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Icelandic Hostels vs Hotels | Which Is Better?

Like just about everything else in Iceland, hotels and hostels might differ from what you expect.

Yes, there are dorm rooms and shared bathrooms in hostels, just like anywhere else in the world. But some are higher end too, offering chic décor and some extra attractions (like their own bar and restaurant).

And the hotels vary too. While some are also what you’d expect (especially if they’re part of an international chain), there are also hotels with their own unique sense of quirkiness and selection of exciting social events.

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We’ve decided to address the question in the headline directly; looking at what distinguishes them as well as what they have in common. These are not inherent advantages or disadvantages. It’s probably more helpful to think of them as quirks or qualities. One person’s rowdy dorm is another person’s perfect party venue!

Every traveller is different, of course, so we hope this guide will nudge you towards the accommodation that’s right for you.

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What do Hotels & Hostels Have in Common?

Many consider hostels to be a cheap and communal experience, while hotels are often considered expensive, luxurious and isolated.

In Iceland, however, the line is a little bit blurrier.

There is a cost scale in hostels, ranging from the relatively affordable (in which case you’ll likely be sharing a dorm) to the higher-end (which will give you your own private room or family room). This range goes from as little as €12 (US$13.55) per night to €100 (US$113) per night.

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Unsurprisingly, you will be paying more for a hotel, but the price range is similarly broad; going from about €65 (US$75) per night to over €1,200 (US$1,355).

In both cases (just like in any country) size of the room, seasonality and location play a big part in how much you’ll pay for your bed. But it’s worth noting that there is a crossover area, where low-cost hotels and high-end hostels cost roughly the same amount.

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Hostels – good for socialising

One reason for hostels’ continued popularity is their friendliness. For travellers exploring Iceland on their own, a shared dorm, kitchen or TV room is a godsend; a place to meet likeminded people from around the world and make new (maybe lifelong) friends.

If the hostel has its own bar or restaurant, that’s even better, especially if they offer social and cultural events, like live music and movie nights.

If you’re travelling with friends or family, this kind of thing might not be a priority, but a built-in social ecosystem is a great gift for the lone traveller.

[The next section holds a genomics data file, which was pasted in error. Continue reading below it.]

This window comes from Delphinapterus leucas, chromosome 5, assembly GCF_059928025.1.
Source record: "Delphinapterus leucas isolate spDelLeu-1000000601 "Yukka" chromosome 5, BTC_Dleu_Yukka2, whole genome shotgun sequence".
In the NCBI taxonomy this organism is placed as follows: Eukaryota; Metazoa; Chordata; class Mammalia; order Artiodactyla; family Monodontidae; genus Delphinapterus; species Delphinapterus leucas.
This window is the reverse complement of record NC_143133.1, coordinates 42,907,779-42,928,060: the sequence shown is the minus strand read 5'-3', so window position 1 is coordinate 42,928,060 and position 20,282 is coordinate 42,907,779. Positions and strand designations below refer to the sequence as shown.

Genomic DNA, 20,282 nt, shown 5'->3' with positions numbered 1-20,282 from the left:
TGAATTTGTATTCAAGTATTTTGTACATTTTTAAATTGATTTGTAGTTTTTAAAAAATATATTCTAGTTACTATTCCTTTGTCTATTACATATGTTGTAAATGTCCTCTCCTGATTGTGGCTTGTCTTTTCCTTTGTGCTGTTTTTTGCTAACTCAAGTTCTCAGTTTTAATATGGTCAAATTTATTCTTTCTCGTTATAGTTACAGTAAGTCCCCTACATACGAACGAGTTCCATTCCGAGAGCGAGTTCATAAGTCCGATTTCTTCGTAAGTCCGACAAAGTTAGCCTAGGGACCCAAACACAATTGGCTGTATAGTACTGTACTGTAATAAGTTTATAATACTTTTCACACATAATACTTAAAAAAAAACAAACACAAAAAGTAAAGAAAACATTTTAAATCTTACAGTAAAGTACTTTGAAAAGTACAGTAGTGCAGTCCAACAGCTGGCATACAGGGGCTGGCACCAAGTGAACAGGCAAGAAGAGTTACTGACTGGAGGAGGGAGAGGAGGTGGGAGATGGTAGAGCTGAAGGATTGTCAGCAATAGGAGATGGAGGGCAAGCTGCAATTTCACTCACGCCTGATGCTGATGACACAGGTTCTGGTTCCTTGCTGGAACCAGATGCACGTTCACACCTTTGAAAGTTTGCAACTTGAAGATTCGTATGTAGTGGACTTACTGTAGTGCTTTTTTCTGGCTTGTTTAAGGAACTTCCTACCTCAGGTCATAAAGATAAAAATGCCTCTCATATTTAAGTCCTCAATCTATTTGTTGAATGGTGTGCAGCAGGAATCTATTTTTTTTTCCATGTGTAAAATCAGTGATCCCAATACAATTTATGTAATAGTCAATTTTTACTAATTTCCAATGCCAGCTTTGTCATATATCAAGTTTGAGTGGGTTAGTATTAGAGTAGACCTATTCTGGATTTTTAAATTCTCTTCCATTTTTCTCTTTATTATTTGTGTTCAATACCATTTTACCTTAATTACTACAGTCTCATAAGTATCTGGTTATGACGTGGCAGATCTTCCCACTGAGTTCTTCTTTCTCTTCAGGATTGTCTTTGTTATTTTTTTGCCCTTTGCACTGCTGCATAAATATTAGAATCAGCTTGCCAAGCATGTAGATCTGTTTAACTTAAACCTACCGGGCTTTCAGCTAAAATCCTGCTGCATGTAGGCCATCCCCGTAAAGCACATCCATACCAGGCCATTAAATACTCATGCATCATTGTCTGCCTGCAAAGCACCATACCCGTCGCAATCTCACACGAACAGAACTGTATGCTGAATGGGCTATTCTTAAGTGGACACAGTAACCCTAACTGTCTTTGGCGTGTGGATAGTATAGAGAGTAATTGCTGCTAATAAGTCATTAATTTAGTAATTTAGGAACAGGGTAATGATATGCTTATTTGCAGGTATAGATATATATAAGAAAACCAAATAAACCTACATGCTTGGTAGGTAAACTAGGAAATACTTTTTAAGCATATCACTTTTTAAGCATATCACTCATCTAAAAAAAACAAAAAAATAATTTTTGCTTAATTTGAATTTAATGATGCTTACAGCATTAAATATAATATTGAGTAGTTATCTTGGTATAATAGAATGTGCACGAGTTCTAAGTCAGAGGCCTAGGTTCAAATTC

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Hotels – offer luxury

Don’t get us wrong – the standard of comfort in Icelandic hostels is pretty high. You can get a very comfortable bed in many affordable places.

But if your budget allows it, you can really see the benefits in high-end Icelandic hotels. Some are part of elaborate and gorgeous spas, taking advantage of the natural, rejuvenating springs and baths that can be found throughout the country (don’t forget your pool etiquette in such places!).

A 4 or 5-star resort might offer stunning views, hot tubs, penthouses, mountain or lake views, high-end food, comfort, space and impeccable service. And the 4-star prices can be as low as €145 (US$163) per night.

As the tourism boom in Iceland continues, more and more high-end hotels are becoming available. Many of these hotels – and especially their spas – are world class.


Hostels – have both private rooms and shared dorms

While the stereotype of hostels states that they are made up entirely of dormitories, they also offer private rooms for couples or families. In fact, some provide sleeping pods, which is like a compromise of both – rows of self-contained booths within a bigger room.

Hotels – more varied than you expect

One perceived downside of staying in a hotel is that they’re seen to be generic or sterile. However, there are many places throughout Iceland that offer both luxury and personality.

So, some of the higher-end choices include a Viking-themed hotel, accommodations with views of the Northern Lights and a (fairly expensive) hotel on the Blue Lagoon. And some hotels in Reykjavik have quirky decorative flourishes in their dining areas and rooms.


Hostels and Guesthouses Cover More Ground

While hotels can usually offer more luxury and privacy, they are sometimes limited by logistics and location. Thus, some of the further reaches of Iceland are more limited in their accommodation. For those who wish to spend the night in some of the more remote, unusual parts of Iceland, hostels and guesthouses are the best options.  

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Be Our Guest!

Iceland, as you can see, is a welcoming place. We’re used to curious visitors and we can accommodate any kind of traveller.

Whether you want to lie on luxury sheets, or you’ve brought your own sleeping bag, there’s a bed waiting for you in Iceland.

Now that you’ve had some time to consider your accommodation, why not decide which adventure tours you’d like to take?

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